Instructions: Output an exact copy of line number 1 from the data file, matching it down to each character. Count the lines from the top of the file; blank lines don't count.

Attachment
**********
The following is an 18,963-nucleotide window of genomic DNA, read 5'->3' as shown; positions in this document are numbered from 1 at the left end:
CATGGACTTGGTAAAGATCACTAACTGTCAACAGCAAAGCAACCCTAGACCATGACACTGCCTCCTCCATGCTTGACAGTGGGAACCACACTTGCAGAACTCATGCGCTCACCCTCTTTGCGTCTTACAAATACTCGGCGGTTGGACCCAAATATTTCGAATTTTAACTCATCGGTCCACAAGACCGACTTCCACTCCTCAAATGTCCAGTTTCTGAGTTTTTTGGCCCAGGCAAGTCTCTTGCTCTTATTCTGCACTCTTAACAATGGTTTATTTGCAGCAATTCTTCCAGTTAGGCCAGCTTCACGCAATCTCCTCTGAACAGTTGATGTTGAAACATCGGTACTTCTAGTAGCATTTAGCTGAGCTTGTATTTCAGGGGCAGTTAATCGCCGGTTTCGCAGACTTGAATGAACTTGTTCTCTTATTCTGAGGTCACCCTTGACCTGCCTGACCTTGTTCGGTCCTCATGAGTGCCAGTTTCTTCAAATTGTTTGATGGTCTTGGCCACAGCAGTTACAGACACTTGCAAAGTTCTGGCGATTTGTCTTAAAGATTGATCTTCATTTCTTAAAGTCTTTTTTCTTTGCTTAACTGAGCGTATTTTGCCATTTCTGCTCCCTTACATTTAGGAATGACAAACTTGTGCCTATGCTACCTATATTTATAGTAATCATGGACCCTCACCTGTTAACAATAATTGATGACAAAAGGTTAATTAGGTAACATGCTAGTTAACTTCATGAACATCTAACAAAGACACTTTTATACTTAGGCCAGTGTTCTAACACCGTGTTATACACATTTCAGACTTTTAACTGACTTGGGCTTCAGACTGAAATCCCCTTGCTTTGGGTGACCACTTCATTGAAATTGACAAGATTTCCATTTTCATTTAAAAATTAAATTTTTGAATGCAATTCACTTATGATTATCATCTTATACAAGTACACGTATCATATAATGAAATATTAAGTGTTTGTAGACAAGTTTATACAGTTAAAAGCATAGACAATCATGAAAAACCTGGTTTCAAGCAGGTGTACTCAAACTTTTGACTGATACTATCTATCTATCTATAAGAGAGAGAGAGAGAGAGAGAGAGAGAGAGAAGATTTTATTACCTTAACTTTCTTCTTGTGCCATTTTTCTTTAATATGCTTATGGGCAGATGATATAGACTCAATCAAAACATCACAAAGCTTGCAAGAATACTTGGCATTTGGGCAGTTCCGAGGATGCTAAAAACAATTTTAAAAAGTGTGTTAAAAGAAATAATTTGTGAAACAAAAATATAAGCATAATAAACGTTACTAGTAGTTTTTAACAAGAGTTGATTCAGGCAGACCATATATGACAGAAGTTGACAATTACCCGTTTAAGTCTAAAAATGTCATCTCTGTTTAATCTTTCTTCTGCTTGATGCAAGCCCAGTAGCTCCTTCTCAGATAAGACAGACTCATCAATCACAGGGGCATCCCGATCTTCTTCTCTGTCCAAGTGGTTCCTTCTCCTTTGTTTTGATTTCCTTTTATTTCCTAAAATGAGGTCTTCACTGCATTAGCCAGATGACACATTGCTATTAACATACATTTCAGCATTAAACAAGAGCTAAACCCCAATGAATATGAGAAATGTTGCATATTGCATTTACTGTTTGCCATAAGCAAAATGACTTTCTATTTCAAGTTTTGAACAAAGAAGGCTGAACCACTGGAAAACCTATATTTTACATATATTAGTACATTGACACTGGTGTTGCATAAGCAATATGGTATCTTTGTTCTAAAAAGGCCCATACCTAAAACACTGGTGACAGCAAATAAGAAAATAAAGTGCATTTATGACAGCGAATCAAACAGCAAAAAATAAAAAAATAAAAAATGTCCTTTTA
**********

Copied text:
The following is an 18,963-nucleotide window of genomic DNA, read 5'->3' as shown; positions in this document are numbered from 1 at the left end: